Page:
Pro Morning Tech: Jourová on privacy — Information on disinformation — Schaake’s question
DISINFORMATION — COMMISSIONERS WANT MORE FROM SOCIAL MEDIA PLATFORMS: When assessing the first four months of the code of practice on disinformation, the Commission noted that Google, Facebook and Twitter had become more active and efficient in spotting and deleting fake accounts and demonetizing content spreading false information. However, a lot remains to be done on transparency, they argued. Facebook, for example, needs to boost the empowerment of consumers and cooperation with the research community. Read more here from me, or below.
Platforms react: “Disinformation is a societal problem and therefore requires a societal response. We continue to work closely with the European Commission to play our part in tackling it,” a Twitter spokesperson told Morning Tech. “Supporting elections in Europe and around the world is hugely important to us. We’ll continue to work in partnership with the EU through its code of practice on disinformation,” said Google’s Director of Public Policy Lie Junius. A Facebook spokesperson said: “We have invested heavily in fighting false news. We remove fake accounts and content that violates our community standards … However, the battle against false news is an ongoing one, and we need to work together with others in the technology industry, public authorities and governments to make continued progress.”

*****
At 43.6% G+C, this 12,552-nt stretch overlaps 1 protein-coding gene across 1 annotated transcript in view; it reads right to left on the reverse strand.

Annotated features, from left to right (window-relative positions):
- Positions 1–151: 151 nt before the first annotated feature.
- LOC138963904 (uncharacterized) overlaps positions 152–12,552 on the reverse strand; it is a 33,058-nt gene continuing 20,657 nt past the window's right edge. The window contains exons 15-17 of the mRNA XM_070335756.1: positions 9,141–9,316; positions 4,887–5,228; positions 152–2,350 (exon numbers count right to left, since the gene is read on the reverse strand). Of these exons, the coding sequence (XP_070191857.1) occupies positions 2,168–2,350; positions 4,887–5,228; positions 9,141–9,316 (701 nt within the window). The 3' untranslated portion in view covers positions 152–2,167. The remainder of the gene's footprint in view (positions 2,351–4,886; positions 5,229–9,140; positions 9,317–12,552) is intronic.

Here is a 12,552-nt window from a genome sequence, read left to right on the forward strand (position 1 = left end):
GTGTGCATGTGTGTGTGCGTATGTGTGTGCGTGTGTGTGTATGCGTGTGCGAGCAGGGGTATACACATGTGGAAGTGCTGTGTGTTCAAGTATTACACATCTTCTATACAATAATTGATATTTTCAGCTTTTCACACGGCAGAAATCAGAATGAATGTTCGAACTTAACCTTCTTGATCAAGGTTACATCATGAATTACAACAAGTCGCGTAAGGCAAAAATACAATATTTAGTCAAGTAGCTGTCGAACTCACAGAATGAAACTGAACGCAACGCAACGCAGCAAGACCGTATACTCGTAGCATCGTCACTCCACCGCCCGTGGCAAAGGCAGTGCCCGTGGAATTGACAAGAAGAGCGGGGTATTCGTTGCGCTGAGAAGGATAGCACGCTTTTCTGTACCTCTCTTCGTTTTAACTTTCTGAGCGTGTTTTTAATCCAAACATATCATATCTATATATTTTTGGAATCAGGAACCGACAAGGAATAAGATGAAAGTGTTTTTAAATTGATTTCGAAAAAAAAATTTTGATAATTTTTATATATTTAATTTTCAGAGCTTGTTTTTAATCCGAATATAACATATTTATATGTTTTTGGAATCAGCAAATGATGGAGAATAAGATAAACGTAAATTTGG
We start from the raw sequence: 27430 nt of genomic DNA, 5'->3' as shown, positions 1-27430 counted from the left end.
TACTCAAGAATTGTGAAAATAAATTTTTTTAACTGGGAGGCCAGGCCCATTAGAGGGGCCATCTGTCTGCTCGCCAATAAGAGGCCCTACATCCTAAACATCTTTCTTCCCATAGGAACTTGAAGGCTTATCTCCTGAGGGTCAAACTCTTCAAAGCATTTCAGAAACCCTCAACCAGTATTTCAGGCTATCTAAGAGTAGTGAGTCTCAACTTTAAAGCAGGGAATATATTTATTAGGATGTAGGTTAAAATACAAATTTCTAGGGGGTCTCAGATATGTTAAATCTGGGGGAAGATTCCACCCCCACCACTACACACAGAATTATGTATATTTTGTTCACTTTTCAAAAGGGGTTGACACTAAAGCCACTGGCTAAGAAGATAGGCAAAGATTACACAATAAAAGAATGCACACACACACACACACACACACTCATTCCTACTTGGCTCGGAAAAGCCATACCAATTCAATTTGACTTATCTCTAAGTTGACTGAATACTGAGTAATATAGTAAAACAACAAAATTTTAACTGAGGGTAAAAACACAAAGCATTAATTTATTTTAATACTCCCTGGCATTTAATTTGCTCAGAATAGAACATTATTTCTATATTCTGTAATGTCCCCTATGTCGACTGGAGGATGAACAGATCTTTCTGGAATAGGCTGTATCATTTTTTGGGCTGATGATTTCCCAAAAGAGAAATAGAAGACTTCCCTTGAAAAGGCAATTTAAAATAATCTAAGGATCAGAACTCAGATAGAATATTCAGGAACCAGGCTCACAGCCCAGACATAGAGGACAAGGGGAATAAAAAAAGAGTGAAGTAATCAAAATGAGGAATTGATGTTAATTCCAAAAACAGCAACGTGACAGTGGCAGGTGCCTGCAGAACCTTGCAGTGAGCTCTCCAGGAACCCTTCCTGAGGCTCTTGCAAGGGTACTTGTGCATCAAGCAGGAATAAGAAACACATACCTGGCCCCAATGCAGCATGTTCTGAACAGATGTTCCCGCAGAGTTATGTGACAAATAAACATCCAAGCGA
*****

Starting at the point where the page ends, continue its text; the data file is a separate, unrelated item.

Mozilla’s side of the story: “We agree with the Commission that some major tech companies have not yet taken sufficient action to address the problem of disinformation. The major tech companies that have signed onto the code of practice need to provide more transparency into political advertising, and support researchers and other organizations, like Mozilla, working in good faith to strengthen our democratic processes,” Raegan MacDonald, Mozilla’s head of EU policy, told Morning Tech (Mozilla is also a code signatory).
Schaake’s Facebook question: Liberal MEP Marietje Schaake reacted to reports that Facebook blocked automatic pulling of information on ad targeting by sending official questions to the European Commission. The Dutch politician asked how the Commission assesses the compatibility of the blocking with the commitments of the code of conduct, and what tools the EU executive body has at its disposal if the code is violated.
About those consumers: One criticism the Commission levied at tech giants was that they are not “empowering” consumers by giving them tools to evaluate the news they read online. Platforms have responded to the challenge largely by funding fact-checking operations, but some are going a step further.
— Microsoft has inked a deal with U.S.-based media company NewsGuard, headed by journalist-entrepreneur Steven Brill and former Wall Street Journal publisher Gordon Crovitz, to provide in-browser quality control for news sites viewed on its Edge browser. Each one gets a color-coded ranking based on research carried out by NewsGuard’s staff, so readers have a sense of an outlet’s credibility before they click on a story. The company is currently in “rather advanced discussions” with Facebook about a possible deal to feature NewsGuard on the platform, according to a person involved in the talks.